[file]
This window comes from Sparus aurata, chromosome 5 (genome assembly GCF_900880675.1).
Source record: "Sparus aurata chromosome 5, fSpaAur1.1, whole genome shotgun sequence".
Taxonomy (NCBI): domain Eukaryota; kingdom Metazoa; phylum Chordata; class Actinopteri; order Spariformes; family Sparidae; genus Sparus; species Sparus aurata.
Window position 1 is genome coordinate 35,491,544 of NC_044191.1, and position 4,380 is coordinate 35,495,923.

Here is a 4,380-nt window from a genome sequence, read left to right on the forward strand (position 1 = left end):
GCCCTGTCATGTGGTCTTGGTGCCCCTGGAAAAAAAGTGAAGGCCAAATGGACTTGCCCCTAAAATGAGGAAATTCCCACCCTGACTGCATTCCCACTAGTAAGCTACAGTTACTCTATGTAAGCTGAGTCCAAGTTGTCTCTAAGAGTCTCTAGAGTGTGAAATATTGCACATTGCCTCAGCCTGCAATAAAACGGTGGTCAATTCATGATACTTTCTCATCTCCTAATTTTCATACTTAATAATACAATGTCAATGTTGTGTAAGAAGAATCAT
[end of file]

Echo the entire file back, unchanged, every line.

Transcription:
This window comes from Sparus aurata, chromosome 5 (genome assembly GCF_900880675.1).
Source record: "Sparus aurata chromosome 5, fSpaAur1.1, whole genome shotgun sequence".
Taxonomy (NCBI): domain Eukaryota; kingdom Metazoa; phylum Chordata; class Actinopteri; order Spariformes; family Sparidae; genus Sparus; species Sparus aurata.
Window position 1 is genome coordinate 35,491,544 of NC_044191.1, and position 4,380 is coordinate 35,495,923.

Here is a 4,380-nt window from a genome sequence, read left to right on the forward strand (position 1 = left end):
GCCCTGTCATGTGGTCTTGGTGCCCCTGGAAAAAAAGTGAAGGCCAAATGGACTTGCCCCTAAAATGAGGAAATTCCCACCCTGACTGCATTCCCACTAGTAAGCTACAGTTACTCTATGTAAGCTGAGTCCAAGTTGTCTCTAAGAGTCTCTAGAGTGTGAAATATTGCACATTGCCTCAGCCTGCAATAAAACGGTGGTCAATTCATGATACTTTCTCATCTCCTAATTTTCATACTTAATAATACAATGTCAATGTTGTGTAAGAAGAATCAT